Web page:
Under the terms of the refinancing, banks and bondholders owed pounds 1bn will get pounds 30 of senior debt, pounds 7 of junior debt and seven shares in Heron International for every pounds 100 owed.
If the deal is agreed, the bondholders - which are owed pounds 535m - and banks will initially own 95 per cent of the company. Mr Ronson, the founder and owner, will be left with 5 per cent.
The senior debt will pay interest of 7.5 per cent, starting next March, while the junior debt will pay 10 per cent, but not until 1997. Senior debt will be repaid in instalments between 1995 and 1997, junior debt thereafter.
Mr Ronson, chief executive, Alan Goldman, his deputy, and Michael Marx, finance director, will share incentives that could give them up to 25 per cent of Heron's shares after the year 2000 if the junior and senior debt is repaid. They have also been given five-year service contracts - two years longer than recommended by the Cadbury committee.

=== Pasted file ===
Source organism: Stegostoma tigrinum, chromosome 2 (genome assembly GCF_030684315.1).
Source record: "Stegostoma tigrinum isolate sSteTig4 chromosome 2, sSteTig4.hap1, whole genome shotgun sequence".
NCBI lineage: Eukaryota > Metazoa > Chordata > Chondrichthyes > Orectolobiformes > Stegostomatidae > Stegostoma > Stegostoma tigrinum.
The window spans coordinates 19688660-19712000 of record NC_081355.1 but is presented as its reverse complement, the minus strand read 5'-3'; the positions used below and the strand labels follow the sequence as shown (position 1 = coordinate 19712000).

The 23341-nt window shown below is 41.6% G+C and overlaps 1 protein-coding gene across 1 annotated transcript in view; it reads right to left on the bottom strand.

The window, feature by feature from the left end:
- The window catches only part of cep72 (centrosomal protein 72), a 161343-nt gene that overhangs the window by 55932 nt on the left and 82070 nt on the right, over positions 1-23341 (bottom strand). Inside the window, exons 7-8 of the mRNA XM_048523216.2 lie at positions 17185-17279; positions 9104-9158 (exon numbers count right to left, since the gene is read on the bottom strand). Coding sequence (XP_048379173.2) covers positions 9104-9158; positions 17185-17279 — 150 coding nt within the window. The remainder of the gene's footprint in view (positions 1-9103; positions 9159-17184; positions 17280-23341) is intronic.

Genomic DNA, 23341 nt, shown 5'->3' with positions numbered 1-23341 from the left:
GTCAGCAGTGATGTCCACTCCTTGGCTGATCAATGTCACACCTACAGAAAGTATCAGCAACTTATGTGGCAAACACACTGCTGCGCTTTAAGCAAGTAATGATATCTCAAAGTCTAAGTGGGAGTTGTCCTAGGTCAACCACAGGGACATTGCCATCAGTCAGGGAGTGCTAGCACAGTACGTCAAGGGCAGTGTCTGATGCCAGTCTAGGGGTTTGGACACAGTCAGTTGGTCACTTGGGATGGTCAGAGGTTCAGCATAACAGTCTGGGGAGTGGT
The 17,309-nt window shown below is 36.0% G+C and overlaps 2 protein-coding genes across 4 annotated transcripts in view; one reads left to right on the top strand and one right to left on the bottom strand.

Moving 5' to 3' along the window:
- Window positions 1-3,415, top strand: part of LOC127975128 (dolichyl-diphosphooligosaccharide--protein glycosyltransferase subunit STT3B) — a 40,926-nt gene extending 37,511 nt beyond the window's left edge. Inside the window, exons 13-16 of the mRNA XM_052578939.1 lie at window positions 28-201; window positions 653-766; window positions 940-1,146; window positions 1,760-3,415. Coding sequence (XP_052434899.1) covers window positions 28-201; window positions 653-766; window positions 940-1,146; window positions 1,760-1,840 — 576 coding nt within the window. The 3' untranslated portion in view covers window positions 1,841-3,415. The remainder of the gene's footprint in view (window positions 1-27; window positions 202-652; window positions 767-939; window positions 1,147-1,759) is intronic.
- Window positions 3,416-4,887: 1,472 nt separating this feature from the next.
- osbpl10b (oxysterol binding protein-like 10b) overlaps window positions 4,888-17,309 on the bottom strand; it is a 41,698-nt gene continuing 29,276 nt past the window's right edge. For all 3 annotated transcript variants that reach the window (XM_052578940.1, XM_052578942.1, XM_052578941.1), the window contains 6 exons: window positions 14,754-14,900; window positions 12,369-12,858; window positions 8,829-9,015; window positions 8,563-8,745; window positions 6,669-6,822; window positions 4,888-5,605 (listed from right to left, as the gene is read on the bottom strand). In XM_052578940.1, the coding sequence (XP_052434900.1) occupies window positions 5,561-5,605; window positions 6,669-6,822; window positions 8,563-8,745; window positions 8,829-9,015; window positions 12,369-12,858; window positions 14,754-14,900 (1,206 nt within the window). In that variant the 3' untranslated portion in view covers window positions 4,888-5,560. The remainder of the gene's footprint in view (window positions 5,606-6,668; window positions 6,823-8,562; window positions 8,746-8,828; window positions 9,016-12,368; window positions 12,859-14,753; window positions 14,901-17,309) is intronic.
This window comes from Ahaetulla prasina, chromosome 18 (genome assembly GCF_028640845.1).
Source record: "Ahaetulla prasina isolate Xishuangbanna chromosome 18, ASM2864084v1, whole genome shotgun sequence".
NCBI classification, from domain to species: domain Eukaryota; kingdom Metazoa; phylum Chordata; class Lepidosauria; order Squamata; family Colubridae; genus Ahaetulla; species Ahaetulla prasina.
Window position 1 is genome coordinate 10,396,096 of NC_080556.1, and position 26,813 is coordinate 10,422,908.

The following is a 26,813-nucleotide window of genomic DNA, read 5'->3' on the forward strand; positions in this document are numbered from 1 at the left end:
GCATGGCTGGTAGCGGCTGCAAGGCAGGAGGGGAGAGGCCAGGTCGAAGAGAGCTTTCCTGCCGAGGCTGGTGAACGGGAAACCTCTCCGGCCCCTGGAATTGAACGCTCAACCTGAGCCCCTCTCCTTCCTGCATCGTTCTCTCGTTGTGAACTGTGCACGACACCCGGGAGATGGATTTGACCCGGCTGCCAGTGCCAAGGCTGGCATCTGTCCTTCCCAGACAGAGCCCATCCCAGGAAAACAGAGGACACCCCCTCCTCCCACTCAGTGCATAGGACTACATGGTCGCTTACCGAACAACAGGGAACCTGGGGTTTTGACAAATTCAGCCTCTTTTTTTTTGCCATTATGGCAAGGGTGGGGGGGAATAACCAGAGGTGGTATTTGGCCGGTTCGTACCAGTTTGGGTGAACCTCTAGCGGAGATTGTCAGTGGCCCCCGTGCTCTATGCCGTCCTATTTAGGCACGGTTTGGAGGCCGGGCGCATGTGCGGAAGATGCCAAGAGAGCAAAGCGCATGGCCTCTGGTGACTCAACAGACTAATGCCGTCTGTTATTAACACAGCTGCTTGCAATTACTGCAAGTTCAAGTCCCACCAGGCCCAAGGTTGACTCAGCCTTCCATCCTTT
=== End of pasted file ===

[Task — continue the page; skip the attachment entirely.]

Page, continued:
Heron owes a total of pounds 1.7bn, but pounds 500m of that - due from Heron Corporation, the trading company, and the Spanish subsidiary - will be repaid in full by September 1995. Interest on this debt has been paid as normal. The remaining debt relates to US businesses, which have been separated from the rest of the group, and will be repaid through the disposal of assets.
Heron's pounds 1.2bn property portfolio will be sold over the next four years, while the homes and service station businesses will be disposed of within two years. The proposals were greeted with dismay by bondholders. One expressed concern about the incentives offered to management and questioned the worth of the senior debt. The proposals will be voted on in June.
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